There was one website, however, that specialized in unusual deaths, which Sam’s turned out to be. had begun in the 1970s as a sort of gossip rag for the morbidly obsessed. Back then it was just a couple pages offering lurid details of murders both sensational and obscure, so long as they were noteworthy for their gruesomeness or peculiarity. An accidental decapitation could sell an extra thousand copies. Run of the mill heart attacks didn’t make the grade; as it turned out, Sam Tatum’s death was not run of the mill.

With the arrival of the internet the creepy little paper became a big attractive website, and even though its founder had died in a way befitting a banner headline – found stuffed in the trunk of a Lincoln town car – his sons knew a gold mine when they had one and turned the site into a million-hits-a-month bonanza. They expanded with sister sites (DeathWatchNYC, DeathWatchCHI, even a DeathWatchMinneapolis), death tours, both walking and by hearse, and planned to launch their own malt liquor in a few months. Meanwhile, they had content to keep up and readers to satisfy, and as much as one might not expect it, there were fans of the ordinary who found a parking lot death-by-ice pick as fascinating as a decomposed celebrity. For that is how Sam Tatum had really died: an ice pick (as close as the coroner could guess on a murder weapon) slipped quickly, almost expertly, into the base of his skull, shoved at an upward angle to ensure instant death and very little blood loss. It seems someone had wanted Sam dead and had found the perfect opportunity – the third floor of a parking garage with no more than a dozen cars parked in it and no witnesses. How they came upon him was anyone’s guess. There appeared to be no signs of conflict, not even a sign of alarm. Had it been someone he knew? Or simply someone he felt unthreatened by? No one would ever know, but DeathWatchLA certainly posed the questions.

Thus it was that someone on the other side of the country who happened to read DeathWatchLA took notice and knew that the email he’d gotten from Sam two weeks earlier was not the panic of a man who’d used too many drugs and bought too many young men. Sam Tatum was dead. He had not been paranoid, but convinced someone was after them, and he had been right. Three months earlier there had been another death, a man named Frank Grandy, this one in Detroit. Neither of them had spoken to Frank in years, and it was only when Frank had left Sam $5000 in his will as a very belated repayment of a loan, that Sam knew their old partner in crime was dead. No suspects had been named, no one identified, but the report mentioned an antique pocket watch Frank was selling on an internet auction site. The watch case was there, but the watch was gone. Robbery, they assumed, but the investigation had gone nowhere. That was what rang the alarm bell for Sam, the watch. He was surprised Frank had kept it all these years, but not surprised it had led to his death. The past, it seems, had been waiting patiently to find them, and it had.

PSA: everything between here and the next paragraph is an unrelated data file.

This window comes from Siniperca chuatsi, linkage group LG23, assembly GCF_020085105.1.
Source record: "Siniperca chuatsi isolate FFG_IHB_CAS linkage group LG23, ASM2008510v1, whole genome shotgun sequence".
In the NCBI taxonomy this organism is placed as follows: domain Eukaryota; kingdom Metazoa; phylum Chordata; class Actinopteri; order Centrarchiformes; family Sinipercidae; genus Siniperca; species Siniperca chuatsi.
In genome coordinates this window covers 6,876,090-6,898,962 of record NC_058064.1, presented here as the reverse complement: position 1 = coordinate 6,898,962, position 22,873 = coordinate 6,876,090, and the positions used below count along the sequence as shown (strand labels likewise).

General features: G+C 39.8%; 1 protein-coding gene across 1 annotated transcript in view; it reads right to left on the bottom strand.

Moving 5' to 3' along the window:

The two deaths spoke not of coincidence, but of a plan, with a planner and only one target left. The DeathWatchLA reader logged off his computer, swiveled around in his desk chair and cheerfully took a cup of coffee from his partner, smiling as if nothing had changed and they were simply beginning another gorgeous day. Time to get started.

Chapter One – Pride Lodge